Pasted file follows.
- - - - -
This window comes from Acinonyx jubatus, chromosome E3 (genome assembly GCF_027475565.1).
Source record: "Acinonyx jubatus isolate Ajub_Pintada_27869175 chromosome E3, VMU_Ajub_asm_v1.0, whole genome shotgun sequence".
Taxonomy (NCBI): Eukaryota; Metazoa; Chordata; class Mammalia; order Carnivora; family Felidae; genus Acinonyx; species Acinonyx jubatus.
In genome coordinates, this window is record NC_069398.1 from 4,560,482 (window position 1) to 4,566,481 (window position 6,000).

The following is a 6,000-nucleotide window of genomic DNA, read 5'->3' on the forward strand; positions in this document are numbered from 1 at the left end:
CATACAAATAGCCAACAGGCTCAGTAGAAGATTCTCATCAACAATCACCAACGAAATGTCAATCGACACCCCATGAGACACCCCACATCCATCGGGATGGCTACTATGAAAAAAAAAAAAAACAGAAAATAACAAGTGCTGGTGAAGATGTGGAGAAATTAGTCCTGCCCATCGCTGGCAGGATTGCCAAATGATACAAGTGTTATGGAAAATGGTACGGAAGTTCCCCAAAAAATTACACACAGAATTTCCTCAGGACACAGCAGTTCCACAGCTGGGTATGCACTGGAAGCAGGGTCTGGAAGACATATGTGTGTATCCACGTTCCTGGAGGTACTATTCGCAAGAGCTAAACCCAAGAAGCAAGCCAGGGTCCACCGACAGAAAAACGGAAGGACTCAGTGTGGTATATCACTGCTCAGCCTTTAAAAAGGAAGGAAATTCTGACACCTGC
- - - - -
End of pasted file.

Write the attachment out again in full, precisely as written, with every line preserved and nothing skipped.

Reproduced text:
This window comes from Acinonyx jubatus, chromosome E3 (genome assembly GCF_027475565.1).
Source record: "Acinonyx jubatus isolate Ajub_Pintada_27869175 chromosome E3, VMU_Ajub_asm_v1.0, whole genome shotgun sequence".
Taxonomy (NCBI): Eukaryota; Metazoa; Chordata; class Mammalia; order Carnivora; family Felidae; genus Acinonyx; species Acinonyx jubatus.
In genome coordinates, this window is record NC_069398.1 from 4,560,482 (window position 1) to 4,566,481 (window position 6,000).

The following is a 6,000-nucleotide window of genomic DNA, read 5'->3' on the forward strand; positions in this document are numbered from 1 at the left end:
CATACAAATAGCCAACAGGCTCAGTAGAAGATTCTCATCAACAATCACCAACGAAATGTCAATCGACACCCCATGAGACACCCCACATCCATCGGGATGGCTACTATGAAAAAAAAAAAAAACAGAAAATAACAAGTGCTGGTGAAGATGTGGAGAAATTAGTCCTGCCCATCGCTGGCAGGATTGCCAAATGATACAAGTGTTATGGAAAATGGTACGGAAGTTCCCCAAAAAATTACACACAGAATTTCCTCAGGACACAGCAGTTCCACAGCTGGGTATGCACTGGAAGCAGGGTCTGGAAGACATATGTGTGTATCCACGTTCCTGGAGGTACTATTCGCAAGAGCTAAACCCAAGAAGCAAGCCAGGGTCCACCGACAGAAAAACGGAAGGACTCAGTGTGGTATATCACTGCTCAGCCTTTAAAAAGGAAGGAAATTCTGACACCTGC